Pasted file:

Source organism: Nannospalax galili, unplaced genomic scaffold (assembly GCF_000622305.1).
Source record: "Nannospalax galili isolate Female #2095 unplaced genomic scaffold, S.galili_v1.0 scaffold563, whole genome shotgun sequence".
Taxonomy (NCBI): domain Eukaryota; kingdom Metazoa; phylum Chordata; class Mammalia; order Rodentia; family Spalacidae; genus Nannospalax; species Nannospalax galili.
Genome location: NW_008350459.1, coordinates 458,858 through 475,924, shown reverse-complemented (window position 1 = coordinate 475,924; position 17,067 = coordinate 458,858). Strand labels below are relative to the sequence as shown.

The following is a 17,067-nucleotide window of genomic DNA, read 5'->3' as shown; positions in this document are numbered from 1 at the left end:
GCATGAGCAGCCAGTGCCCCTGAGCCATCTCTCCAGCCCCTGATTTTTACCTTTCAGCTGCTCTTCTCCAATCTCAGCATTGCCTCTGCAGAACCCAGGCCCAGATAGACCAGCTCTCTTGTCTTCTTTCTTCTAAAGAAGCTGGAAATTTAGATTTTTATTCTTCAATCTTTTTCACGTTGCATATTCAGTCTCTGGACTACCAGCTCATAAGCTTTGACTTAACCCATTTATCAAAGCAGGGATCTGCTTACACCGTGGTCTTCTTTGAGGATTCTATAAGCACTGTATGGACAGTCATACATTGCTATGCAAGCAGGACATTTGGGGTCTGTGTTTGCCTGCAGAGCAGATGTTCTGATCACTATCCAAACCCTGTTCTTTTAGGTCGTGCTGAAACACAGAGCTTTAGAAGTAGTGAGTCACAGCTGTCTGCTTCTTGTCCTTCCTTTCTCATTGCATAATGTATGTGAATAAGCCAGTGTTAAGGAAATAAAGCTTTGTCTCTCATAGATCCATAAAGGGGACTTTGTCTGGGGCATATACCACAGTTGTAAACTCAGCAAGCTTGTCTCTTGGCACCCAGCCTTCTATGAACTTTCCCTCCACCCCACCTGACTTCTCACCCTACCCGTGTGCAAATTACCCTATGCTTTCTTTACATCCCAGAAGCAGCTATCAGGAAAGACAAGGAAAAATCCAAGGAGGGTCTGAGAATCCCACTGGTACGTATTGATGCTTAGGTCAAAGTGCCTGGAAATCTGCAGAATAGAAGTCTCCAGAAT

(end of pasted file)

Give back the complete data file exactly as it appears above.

Source organism: Nannospalax galili, unplaced genomic scaffold (assembly GCF_000622305.1).
Source record: "Nannospalax galili isolate Female #2095 unplaced genomic scaffold, S.galili_v1.0 scaffold563, whole genome shotgun sequence".
Taxonomy (NCBI): domain Eukaryota; kingdom Metazoa; phylum Chordata; class Mammalia; order Rodentia; family Spalacidae; genus Nannospalax; species Nannospalax galili.
Genome location: NW_008350459.1, coordinates 458,858 through 475,924, shown reverse-complemented (window position 1 = coordinate 475,924; position 17,067 = coordinate 458,858). Strand labels below are relative to the sequence as shown.

The following is a 17,067-nucleotide window of genomic DNA, read 5'->3' as shown; positions in this document are numbered from 1 at the left end:
GCATGAGCAGCCAGTGCCCCTGAGCCATCTCTCCAGCCCCTGATTTTTACCTTTCAGCTGCTCTTCTCCAATCTCAGCATTGCCTCTGCAGAACCCAGGCCCAGATAGACCAGCTCTCTTGTCTTCTTTCTTCTAAAGAAGCTGGAAATTTAGATTTTTATTCTTCAATCTTTTTCACGTTGCATATTCAGTCTCTGGACTACCAGCTCATAAGCTTTGACTTAACCCATTTATCAAAGCAGGGATCTGCTTACACCGTGGTCTTCTTTGAGGATTCTATAAGCACTGTATGGACAGTCATACATTGCTATGCAAGCAGGACATTTGGGGTCTGTGTTTGCCTGCAGAGCAGATGTTCTGATCACTATCCAAACCCTGTTCTTTTAGGTCGTGCTGAAACACAGAGCTTTAGAAGTAGTGAGTCACAGCTGTCTGCTTCTTGTCCTTCCTTTCTCATTGCATAATGTATGTGAATAAGCCAGTGTTAAGGAAATAAAGCTTTGTCTCTCATAGATCCATAAAGGGGACTTTGTCTGGGGCATATACCACAGTTGTAAACTCAGCAAGCTTGTCTCTTGGCACCCAGCCTTCTATGAACTTTCCCTCCACCCCACCTGACTTCTCACCCTACCCGTGTGCAAATTACCCTATGCTTTCTTTACATCCCAGAAGCAGCTATCAGGAAAGACAAGGAAAAATCCAAGGAGGGTCTGAGAATCCCACTGGTACGTATTGATGCTTAGGTCAAAGTGCCTGGAAATCTGCAGAATAGAAGTCTCCAGAAT